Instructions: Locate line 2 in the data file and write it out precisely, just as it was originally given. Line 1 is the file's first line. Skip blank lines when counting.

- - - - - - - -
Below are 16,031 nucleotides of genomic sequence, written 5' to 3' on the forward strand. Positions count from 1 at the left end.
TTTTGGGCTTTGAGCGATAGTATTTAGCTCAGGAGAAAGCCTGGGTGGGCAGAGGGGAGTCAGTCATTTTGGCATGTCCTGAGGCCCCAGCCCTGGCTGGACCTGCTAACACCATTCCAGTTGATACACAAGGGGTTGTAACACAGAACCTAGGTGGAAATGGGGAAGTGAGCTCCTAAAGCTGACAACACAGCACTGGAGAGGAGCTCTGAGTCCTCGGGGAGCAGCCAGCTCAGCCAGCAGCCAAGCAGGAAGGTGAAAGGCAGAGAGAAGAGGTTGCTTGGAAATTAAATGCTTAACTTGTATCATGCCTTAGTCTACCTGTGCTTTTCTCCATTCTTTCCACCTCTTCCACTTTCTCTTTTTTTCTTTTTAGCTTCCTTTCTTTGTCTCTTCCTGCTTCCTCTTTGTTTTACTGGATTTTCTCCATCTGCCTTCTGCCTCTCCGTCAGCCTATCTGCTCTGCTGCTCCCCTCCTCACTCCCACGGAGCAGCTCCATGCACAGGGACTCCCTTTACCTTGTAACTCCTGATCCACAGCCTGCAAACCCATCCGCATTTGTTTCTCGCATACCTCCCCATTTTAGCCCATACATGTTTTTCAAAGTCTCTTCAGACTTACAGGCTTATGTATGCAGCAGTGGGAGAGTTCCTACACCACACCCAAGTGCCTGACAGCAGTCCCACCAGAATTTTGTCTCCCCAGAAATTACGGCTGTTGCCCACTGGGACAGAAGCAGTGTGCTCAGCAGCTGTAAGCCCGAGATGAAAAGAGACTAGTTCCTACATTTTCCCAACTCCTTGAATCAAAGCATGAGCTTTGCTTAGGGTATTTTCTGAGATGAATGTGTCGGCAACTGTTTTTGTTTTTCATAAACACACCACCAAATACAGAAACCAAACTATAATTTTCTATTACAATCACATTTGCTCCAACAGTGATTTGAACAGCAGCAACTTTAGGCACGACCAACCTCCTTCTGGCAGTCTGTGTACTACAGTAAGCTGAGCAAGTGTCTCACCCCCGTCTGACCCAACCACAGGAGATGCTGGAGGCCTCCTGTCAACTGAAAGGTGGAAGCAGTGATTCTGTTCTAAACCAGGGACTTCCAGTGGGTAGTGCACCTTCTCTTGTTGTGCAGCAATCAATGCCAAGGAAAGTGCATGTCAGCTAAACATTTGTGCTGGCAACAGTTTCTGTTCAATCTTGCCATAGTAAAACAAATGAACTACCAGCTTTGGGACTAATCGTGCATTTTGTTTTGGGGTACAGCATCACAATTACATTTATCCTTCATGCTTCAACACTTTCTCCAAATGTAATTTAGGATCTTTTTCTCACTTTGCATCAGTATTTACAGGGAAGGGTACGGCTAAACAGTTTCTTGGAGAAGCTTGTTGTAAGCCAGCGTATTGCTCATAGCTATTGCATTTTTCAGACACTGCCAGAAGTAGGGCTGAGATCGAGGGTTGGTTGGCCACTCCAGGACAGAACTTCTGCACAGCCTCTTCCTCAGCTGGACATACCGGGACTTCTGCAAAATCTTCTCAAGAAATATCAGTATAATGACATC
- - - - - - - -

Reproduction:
TTTTGGGCTTTGAGCGATAGTATTTAGCTCAGGAGAAAGCCTGGGTGGGCAGAGGGGAGTCAGTCATTTTGGCATGTCCTGAGGCCCCAGCCCTGGCTGGACCTGCTAACACCATTCCAGTTGATACACAAGGGGTTGTAACACAGAACCTAGGTGGAAATGGGGAAGTGAGCTCCTAAAGCTGACAACACAGCACTGGAGAGGAGCTCTGAGTCCTCGGGGAGCAGCCAGCTCAGCCAGCAGCCAAGCAGGAAGGTGAAAGGCAGAGAGAAGAGGTTGCTTGGAAATTAAATGCTTAACTTGTATCATGCCTTAGTCTACCTGTGCTTTTCTCCATTCTTTCCACCTCTTCCACTTTCTCTTTTTTTCTTTTTAGCTTCCTTTCTTTGTCTCTTCCTGCTTCCTCTTTGTTTTACTGGATTTTCTCCATCTGCCTTCTGCCTCTCCGTCAGCCTATCTGCTCTGCTGCTCCCCTCCTCACTCCCACGGAGCAGCTCCATGCACAGGGACTCCCTTTACCTTGTAACTCCTGATCCACAGCCTGCAAACCCATCCGCATTTGTTTCTCGCATACCTCCCCATTTTAGCCCATACATGTTTTTCAAAGTCTCTTCAGACTTACAGGCTTATGTATGCAGCAGTGGGAGAGTTCCTACACCACACCCAAGTGCCTGACAGCAGTCCCACCAGAATTTTGTCTCCCCAGAAATTACGGCTGTTGCCCACTGGGACAGAAGCAGTGTGCTCAGCAGCTGTAAGCCCGAGATGAAAAGAGACTAGTTCCTACATTTTCCCAACTCCTTGAATCAAAGCATGAGCTTTGCTTAGGGTATTTTCTGAGATGAATGTGTCGGCAACTGTTTTTGTTTTTCATAAACACACCACCAAATACAGAAACCAAACTATAATTTTCTATTACAATCACATTTGCTCCAACAGTGATTTGAACAGCAGCAACTTTAGGCACGACCAACCTCCTTCTGGCAGTCTGTGTACTACAGTAAGCTGAGCAAGTGTCTCACCCCCGTCTGACCCAACCACAGGAGATGCTGGAGGCCTCCTGTCAACTGAAAGGTGGAAGCAGTGATTCTGTTCTAAACCAGGGACTTCCAGTGGGTAGTGCACCTTCTCTTGTTGTGCAGCAATCAATGCCAAGGAAAGTGCATGTCAGCTAAACATTTGTGCTGGCAACAGTTTCTGTTCAATCTTGCCATAGTAAAACAAATGAACTACCAGCTTTGGGACTAATCGTGCATTTTGTTTTGGGGTACAGCATCACAATTACATTTATCCTTCATGCTTCAACACTTTCTCCAAATGTAATTTAGGATCTTTTTCTCACTTTGCATCAGTATTTACAGGGAAGGGTACGGCTAAACAGTTTCTTGGAGAAGCTTGTTGTAAGCCAGCGTATTGCTCATAGCTATTGCATTTTTCAGACACTGCCAGAAGTAGGGCTGAGATCGAGGGTTGGTTGGCCACTCCAGGACAGAACTTCTGCACAGCCTCTTCCTCAGCTGGACATACCGGGACTTCTGCAAAATCTTCTCAAGAAATATCAGTATAATGACATC